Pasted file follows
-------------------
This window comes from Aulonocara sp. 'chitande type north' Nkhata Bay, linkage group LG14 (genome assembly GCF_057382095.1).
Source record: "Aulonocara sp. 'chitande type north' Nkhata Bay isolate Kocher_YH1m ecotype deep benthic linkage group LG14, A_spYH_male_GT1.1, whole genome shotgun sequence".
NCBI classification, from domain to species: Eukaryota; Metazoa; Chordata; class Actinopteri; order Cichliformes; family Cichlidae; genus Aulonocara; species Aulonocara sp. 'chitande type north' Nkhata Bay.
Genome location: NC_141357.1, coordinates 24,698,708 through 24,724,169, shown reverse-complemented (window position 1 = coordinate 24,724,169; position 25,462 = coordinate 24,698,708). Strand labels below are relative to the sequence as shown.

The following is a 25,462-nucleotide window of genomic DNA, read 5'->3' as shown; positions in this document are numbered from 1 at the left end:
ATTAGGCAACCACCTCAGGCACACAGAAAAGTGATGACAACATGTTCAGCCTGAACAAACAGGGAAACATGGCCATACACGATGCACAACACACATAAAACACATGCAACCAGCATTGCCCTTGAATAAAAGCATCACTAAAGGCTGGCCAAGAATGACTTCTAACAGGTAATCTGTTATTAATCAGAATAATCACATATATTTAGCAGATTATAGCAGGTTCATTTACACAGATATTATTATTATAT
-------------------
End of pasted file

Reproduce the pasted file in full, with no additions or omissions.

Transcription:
This window comes from Aulonocara sp. 'chitande type north' Nkhata Bay, linkage group LG14 (genome assembly GCF_057382095.1).
Source record: "Aulonocara sp. 'chitande type north' Nkhata Bay isolate Kocher_YH1m ecotype deep benthic linkage group LG14, A_spYH_male_GT1.1, whole genome shotgun sequence".
NCBI classification, from domain to species: Eukaryota; Metazoa; Chordata; class Actinopteri; order Cichliformes; family Cichlidae; genus Aulonocara; species Aulonocara sp. 'chitande type north' Nkhata Bay.
Genome location: NC_141357.1, coordinates 24,698,708 through 24,724,169, shown reverse-complemented (window position 1 = coordinate 24,724,169; position 25,462 = coordinate 24,698,708). Strand labels below are relative to the sequence as shown.

The following is a 25,462-nucleotide window of genomic DNA, read 5'->3' as shown; positions in this document are numbered from 1 at the left end:
ATTAGGCAACCACCTCAGGCACACAGAAAAGTGATGACAACATGTTCAGCCTGAACAAACAGGGAAACATGGCCATACACGATGCACAACACACATAAAACACATGCAACCAGCATTGCCCTTGAATAAAAGCATCACTAAAGGCTGGCCAAGAATGACTTCTAACAGGTAATCTGTTATTAATCAGAATAATCACATATATTTAGCAGATTATAGCAGGTTCATTTACACAGATATTATTATTATAT